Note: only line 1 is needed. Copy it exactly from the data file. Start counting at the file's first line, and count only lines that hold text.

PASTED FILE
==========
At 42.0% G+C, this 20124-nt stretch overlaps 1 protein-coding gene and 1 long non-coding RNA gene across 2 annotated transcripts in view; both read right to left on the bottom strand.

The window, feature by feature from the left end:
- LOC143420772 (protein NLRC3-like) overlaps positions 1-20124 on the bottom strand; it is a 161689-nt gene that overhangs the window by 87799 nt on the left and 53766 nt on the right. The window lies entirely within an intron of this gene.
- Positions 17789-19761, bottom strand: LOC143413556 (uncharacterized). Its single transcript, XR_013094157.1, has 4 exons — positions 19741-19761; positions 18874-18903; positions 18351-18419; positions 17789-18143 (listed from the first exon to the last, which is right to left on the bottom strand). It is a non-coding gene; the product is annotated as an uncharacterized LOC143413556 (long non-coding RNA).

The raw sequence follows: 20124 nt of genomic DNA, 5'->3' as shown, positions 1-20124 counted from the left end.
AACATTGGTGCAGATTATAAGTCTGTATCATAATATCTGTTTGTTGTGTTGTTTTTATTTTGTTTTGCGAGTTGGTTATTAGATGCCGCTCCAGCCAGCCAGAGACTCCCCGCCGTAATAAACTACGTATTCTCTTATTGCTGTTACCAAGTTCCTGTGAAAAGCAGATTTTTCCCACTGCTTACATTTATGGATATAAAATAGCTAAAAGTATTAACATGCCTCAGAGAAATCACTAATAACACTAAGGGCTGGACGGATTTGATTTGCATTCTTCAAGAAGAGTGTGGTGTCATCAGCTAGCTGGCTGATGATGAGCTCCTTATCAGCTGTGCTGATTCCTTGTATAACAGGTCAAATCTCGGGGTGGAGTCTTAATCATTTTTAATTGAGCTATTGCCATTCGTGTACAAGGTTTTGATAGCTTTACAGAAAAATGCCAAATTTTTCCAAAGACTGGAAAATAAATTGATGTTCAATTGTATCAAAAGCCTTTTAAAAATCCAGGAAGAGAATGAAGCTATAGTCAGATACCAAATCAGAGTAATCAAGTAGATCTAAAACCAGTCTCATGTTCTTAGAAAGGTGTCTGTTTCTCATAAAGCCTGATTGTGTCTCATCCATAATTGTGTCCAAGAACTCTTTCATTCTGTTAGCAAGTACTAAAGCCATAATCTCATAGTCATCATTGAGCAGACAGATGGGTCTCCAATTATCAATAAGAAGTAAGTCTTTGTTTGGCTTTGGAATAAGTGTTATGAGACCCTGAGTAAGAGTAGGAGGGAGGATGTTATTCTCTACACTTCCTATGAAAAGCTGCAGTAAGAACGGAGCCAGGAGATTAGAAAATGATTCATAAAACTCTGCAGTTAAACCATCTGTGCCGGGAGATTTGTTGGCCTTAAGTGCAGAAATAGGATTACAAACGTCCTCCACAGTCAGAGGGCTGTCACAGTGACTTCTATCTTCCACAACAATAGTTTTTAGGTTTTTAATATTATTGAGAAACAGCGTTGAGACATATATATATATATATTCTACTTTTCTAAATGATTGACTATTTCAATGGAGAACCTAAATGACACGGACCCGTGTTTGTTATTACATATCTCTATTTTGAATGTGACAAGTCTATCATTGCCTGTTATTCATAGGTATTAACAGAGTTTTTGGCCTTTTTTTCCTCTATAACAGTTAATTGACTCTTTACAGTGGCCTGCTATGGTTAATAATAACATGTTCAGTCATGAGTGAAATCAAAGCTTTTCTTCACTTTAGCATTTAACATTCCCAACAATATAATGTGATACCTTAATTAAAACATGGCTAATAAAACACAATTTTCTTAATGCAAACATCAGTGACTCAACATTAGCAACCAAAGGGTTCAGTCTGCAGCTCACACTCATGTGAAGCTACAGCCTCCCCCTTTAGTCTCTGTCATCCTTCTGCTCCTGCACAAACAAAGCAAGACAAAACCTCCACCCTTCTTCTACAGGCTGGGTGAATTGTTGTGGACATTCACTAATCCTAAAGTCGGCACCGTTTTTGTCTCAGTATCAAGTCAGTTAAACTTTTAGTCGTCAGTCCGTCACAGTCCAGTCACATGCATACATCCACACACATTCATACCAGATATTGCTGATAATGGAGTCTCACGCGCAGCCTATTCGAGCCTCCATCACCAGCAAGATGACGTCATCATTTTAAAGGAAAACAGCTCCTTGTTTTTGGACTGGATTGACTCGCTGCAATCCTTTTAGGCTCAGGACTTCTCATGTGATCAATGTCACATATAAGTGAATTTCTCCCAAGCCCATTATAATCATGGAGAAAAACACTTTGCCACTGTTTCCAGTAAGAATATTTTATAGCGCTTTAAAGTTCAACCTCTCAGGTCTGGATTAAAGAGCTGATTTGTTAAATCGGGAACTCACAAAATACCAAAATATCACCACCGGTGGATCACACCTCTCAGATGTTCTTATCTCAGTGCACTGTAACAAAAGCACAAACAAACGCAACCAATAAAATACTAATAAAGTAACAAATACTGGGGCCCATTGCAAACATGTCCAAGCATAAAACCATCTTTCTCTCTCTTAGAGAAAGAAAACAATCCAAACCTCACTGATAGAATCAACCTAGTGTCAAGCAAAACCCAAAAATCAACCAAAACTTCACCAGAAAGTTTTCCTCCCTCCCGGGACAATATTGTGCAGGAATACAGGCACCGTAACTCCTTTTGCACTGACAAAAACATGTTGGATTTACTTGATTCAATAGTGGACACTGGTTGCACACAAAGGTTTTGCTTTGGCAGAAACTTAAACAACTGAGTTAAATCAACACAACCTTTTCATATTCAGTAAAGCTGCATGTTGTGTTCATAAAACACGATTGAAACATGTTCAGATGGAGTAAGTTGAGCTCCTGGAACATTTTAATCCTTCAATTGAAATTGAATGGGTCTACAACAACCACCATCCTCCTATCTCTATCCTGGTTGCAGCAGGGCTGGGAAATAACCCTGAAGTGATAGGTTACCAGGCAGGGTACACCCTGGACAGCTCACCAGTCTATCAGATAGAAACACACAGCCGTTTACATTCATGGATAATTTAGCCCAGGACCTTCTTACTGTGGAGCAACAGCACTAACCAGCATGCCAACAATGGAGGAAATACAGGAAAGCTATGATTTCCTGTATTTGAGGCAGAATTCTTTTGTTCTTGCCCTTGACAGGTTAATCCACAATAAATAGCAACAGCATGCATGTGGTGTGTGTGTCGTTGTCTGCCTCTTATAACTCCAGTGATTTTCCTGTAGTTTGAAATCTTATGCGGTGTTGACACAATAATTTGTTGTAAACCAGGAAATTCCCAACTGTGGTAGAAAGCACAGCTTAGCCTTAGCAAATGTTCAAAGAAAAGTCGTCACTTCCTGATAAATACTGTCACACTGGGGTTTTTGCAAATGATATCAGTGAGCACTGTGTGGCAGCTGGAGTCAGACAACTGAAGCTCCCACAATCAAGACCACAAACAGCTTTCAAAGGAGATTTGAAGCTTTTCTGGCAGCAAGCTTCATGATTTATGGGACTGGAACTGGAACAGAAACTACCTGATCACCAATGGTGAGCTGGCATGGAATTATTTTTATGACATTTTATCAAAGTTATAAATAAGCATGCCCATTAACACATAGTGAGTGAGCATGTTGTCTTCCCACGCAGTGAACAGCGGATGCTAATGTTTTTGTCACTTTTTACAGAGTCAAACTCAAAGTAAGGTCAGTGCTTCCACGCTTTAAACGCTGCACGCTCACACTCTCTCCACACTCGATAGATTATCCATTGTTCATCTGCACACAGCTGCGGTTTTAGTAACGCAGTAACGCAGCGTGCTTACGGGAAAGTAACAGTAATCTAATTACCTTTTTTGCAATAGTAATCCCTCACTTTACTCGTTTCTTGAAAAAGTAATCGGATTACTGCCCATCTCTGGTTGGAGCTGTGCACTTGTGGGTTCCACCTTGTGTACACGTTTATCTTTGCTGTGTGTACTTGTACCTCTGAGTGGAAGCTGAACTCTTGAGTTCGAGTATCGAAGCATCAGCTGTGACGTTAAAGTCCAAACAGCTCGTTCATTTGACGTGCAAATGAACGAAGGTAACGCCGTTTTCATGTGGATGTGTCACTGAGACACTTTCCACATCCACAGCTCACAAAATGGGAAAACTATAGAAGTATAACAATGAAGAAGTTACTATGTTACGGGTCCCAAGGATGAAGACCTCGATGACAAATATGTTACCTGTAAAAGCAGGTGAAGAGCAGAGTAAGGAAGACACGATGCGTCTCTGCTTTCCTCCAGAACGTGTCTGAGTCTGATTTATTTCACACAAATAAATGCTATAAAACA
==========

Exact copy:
At 42.0% G+C, this 20124-nt stretch overlaps 1 protein-coding gene and 1 long non-coding RNA gene across 2 annotated transcripts in view; both read right to left on the bottom strand.